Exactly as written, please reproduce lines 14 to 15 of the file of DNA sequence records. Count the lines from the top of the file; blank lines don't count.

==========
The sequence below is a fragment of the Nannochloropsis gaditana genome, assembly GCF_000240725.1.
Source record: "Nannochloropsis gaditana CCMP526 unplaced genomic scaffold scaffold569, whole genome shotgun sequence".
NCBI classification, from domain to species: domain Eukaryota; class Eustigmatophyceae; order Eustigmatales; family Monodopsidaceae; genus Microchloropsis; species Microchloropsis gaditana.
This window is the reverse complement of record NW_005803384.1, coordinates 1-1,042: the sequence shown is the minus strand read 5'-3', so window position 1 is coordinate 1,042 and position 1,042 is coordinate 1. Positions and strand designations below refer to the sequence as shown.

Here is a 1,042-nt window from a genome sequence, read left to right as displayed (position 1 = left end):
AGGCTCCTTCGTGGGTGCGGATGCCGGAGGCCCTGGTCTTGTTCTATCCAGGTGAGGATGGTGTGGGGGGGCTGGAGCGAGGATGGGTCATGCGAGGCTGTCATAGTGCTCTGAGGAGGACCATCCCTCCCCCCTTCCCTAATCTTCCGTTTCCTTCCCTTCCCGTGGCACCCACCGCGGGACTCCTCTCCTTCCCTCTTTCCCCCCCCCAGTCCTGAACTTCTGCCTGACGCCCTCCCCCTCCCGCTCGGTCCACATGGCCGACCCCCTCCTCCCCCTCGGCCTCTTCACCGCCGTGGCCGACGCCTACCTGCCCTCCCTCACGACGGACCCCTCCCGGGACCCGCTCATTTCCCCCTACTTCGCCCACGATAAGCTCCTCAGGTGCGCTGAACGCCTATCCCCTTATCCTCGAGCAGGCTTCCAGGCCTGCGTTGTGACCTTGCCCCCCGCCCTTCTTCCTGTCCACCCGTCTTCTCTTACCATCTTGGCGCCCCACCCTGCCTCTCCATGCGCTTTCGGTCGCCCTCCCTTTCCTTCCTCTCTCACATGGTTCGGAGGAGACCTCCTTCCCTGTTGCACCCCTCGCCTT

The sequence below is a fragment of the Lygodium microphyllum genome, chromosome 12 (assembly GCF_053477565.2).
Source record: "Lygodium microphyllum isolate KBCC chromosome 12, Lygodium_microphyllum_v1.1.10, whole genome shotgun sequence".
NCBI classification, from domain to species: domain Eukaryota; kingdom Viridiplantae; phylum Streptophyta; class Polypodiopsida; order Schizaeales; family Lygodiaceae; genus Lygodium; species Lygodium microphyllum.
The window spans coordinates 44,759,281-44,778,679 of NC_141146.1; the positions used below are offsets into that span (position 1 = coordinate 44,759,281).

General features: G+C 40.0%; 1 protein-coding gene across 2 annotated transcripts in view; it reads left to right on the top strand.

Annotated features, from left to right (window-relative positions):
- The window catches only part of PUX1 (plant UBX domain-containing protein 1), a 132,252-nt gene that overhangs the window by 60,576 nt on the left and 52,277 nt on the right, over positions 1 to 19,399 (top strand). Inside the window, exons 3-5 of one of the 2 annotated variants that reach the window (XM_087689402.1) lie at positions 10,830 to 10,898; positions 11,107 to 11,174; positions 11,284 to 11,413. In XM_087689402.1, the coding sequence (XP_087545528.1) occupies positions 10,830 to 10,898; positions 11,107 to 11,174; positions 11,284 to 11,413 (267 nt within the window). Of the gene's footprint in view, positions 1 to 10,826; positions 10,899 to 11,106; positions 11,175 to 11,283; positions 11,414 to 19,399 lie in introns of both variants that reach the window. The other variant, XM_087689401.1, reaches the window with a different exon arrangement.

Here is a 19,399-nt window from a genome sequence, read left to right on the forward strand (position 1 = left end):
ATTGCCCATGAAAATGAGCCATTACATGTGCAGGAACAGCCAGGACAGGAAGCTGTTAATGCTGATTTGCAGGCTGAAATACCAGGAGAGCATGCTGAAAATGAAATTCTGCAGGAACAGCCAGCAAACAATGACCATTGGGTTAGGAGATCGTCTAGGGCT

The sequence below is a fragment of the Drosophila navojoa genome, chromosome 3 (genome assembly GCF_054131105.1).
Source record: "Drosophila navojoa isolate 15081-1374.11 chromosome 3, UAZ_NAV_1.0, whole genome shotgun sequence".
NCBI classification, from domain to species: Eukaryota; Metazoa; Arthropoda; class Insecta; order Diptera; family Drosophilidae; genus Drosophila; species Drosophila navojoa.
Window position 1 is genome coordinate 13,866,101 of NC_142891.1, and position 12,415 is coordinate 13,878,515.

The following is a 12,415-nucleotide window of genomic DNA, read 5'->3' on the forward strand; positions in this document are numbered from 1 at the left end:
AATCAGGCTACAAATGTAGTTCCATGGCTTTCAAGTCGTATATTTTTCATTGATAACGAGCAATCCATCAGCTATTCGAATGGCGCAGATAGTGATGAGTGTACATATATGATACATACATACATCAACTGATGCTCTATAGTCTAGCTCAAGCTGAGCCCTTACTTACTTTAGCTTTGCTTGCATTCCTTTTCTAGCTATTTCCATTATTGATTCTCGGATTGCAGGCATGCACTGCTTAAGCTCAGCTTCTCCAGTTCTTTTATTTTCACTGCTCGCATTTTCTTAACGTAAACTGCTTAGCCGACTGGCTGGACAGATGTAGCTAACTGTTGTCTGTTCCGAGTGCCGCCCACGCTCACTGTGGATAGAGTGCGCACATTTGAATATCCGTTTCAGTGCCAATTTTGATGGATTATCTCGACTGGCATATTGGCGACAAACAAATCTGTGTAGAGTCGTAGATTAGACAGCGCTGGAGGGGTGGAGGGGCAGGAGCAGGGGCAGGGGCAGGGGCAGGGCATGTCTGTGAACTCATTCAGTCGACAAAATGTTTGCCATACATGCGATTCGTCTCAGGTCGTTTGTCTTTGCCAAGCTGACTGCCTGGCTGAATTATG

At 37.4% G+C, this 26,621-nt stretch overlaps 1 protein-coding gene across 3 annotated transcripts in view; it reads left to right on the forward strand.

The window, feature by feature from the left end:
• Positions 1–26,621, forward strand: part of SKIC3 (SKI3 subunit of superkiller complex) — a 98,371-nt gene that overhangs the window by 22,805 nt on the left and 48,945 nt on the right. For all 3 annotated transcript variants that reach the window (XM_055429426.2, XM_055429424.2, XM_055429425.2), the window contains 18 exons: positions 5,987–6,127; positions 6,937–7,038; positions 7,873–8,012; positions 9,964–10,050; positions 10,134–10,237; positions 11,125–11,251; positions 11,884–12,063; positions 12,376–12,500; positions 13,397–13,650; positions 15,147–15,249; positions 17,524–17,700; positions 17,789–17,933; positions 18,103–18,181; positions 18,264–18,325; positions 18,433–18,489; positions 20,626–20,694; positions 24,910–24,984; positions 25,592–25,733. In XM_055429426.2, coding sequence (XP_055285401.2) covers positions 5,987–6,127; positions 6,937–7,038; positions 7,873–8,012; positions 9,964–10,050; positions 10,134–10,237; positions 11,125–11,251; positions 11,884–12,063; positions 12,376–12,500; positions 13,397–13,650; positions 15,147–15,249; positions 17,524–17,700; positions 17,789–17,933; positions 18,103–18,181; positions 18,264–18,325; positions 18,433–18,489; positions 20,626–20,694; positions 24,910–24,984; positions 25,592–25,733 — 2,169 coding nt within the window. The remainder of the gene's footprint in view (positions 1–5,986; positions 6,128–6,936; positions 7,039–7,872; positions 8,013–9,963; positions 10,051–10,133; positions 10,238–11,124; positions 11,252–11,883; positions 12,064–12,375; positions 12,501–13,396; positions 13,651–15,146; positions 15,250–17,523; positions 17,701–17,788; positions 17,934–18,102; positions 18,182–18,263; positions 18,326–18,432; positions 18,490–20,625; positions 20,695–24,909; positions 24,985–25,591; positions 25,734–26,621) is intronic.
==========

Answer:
Here is a 19,399-nt window from a genome sequence, read left to right on the forward strand (position 1 = left end):
ATTGCCCATGAAAATGAGCCATTACATGTGCAGGAACAGCCAGGACAGGAAGCTGTTAATGCTGATTTGCAGGCTGAAATACCAGGAGAGCATGCTGAAAATGAAATTCTGCAGGAACAGCCAGCAAACAATGACCATTGGGTTAGGAGATCGTCTAGGGCT